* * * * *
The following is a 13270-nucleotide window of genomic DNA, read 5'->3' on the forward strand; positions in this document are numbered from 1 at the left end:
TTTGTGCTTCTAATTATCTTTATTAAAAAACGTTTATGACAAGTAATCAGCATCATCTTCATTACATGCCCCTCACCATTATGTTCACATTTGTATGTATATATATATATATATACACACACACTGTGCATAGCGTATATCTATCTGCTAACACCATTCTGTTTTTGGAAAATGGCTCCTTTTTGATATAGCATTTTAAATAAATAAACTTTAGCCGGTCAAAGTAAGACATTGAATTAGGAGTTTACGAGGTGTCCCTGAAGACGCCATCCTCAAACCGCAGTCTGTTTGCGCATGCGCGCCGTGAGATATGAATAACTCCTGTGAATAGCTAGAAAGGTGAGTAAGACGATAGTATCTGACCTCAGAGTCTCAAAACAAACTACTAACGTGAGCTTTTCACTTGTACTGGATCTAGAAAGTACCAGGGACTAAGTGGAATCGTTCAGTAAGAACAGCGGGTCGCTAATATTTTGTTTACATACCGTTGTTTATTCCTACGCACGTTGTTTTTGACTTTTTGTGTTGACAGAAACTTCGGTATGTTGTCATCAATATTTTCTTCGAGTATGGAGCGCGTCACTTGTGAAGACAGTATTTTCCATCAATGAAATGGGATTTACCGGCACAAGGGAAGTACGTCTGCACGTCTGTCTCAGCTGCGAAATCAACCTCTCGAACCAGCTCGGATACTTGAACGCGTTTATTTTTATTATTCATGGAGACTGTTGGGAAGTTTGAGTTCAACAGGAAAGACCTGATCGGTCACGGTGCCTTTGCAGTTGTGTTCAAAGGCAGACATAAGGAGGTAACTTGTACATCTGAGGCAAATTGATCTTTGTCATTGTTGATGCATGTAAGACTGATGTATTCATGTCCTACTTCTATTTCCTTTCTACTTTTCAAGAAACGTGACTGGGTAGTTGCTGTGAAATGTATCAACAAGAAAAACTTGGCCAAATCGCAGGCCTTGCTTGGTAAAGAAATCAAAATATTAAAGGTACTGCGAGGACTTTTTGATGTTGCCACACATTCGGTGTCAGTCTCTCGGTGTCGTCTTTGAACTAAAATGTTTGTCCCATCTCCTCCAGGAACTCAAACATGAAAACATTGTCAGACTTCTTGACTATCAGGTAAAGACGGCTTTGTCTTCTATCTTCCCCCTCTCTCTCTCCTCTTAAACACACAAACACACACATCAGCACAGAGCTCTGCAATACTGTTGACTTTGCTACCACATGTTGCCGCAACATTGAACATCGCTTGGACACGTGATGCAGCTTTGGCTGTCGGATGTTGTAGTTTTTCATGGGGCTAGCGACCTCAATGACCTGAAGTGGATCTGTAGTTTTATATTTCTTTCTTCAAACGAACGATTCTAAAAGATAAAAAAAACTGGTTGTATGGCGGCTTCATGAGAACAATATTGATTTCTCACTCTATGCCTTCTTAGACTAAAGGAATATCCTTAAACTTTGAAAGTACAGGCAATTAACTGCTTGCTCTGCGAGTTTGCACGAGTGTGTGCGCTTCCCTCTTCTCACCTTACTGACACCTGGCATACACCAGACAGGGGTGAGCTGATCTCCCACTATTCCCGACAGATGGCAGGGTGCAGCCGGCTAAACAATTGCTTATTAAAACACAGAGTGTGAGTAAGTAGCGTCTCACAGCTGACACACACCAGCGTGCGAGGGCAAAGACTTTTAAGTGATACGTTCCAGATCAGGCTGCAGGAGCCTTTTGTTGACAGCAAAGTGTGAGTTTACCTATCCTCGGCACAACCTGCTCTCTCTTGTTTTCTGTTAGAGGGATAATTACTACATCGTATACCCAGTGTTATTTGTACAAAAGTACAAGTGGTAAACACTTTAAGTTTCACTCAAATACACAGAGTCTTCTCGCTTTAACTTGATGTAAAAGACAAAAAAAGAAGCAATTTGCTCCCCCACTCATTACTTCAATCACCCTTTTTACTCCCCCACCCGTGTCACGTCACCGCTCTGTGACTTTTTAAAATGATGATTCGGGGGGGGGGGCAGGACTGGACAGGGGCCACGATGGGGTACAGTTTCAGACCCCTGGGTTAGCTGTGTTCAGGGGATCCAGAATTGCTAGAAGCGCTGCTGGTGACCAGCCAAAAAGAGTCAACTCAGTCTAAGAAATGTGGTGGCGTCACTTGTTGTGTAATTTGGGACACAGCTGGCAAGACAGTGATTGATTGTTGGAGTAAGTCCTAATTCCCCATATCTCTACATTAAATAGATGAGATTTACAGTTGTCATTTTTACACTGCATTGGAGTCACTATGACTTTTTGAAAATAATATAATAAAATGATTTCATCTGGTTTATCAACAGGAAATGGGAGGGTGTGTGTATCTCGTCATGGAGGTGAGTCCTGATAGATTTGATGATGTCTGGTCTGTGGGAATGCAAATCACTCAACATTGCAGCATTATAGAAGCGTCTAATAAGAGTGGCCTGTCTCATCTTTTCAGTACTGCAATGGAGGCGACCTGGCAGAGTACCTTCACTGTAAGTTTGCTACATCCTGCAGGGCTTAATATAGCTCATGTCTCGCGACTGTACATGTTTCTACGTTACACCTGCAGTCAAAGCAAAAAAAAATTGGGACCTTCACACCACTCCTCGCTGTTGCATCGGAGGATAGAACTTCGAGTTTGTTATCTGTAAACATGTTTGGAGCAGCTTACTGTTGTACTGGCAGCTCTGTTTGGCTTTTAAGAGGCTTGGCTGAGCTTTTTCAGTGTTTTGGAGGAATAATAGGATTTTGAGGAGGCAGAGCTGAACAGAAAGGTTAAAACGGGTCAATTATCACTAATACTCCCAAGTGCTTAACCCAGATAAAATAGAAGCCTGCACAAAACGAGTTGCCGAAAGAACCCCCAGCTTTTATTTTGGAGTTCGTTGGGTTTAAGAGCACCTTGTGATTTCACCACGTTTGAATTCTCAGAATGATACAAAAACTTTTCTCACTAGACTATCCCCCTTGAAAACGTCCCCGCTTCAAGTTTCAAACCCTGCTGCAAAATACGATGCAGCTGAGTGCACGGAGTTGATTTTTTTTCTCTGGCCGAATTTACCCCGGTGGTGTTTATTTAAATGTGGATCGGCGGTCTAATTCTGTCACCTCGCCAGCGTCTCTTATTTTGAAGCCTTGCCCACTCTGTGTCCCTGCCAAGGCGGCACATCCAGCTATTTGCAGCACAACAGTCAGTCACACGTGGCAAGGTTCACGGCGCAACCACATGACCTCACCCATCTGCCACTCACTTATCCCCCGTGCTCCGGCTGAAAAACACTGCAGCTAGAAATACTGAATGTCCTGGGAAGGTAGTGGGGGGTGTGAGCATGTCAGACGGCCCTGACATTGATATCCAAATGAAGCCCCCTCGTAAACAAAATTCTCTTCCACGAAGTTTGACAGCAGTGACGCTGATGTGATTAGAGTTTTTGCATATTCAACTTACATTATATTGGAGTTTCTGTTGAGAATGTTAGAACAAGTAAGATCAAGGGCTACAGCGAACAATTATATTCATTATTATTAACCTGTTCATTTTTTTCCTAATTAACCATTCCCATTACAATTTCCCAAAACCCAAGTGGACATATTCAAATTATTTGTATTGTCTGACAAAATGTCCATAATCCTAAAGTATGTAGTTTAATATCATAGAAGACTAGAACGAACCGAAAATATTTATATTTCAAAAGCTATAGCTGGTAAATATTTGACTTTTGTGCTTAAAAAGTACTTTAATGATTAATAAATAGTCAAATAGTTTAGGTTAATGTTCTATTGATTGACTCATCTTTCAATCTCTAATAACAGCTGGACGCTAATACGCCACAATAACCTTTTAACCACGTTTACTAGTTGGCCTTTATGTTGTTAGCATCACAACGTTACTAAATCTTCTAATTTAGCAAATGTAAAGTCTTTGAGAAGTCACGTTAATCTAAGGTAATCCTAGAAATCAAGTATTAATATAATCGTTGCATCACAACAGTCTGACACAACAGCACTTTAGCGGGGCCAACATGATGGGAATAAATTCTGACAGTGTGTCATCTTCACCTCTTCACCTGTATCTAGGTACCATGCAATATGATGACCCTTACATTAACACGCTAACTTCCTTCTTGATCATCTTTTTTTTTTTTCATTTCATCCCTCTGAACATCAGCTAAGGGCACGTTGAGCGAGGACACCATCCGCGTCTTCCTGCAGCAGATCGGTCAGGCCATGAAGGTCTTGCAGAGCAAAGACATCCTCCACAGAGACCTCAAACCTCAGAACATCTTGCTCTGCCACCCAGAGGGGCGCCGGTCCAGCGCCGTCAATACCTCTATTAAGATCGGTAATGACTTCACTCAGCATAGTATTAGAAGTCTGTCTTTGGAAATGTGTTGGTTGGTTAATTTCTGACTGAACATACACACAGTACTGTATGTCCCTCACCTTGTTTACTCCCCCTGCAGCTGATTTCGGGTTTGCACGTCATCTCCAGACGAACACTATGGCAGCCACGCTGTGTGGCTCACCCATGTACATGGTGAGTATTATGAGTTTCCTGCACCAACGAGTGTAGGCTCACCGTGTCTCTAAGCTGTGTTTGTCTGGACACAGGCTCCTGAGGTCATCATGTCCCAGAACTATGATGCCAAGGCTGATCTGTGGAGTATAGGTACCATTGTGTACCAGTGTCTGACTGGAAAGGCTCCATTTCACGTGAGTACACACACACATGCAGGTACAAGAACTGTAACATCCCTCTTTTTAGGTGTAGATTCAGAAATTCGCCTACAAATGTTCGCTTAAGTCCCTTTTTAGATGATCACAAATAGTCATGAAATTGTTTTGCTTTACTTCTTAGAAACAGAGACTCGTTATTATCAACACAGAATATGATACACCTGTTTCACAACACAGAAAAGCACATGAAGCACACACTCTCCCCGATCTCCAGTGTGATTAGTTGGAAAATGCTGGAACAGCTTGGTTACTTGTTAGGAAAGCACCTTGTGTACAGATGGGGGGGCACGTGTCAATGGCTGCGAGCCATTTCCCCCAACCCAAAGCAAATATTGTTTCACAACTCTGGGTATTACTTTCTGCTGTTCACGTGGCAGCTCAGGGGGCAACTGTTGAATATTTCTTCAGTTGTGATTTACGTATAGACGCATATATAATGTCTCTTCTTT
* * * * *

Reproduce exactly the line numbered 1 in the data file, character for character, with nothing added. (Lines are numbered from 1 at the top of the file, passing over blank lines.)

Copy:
The following is a 13270-nucleotide window of genomic DNA, read 5'->3' on the forward strand; positions in this document are numbered from 1 at the left end: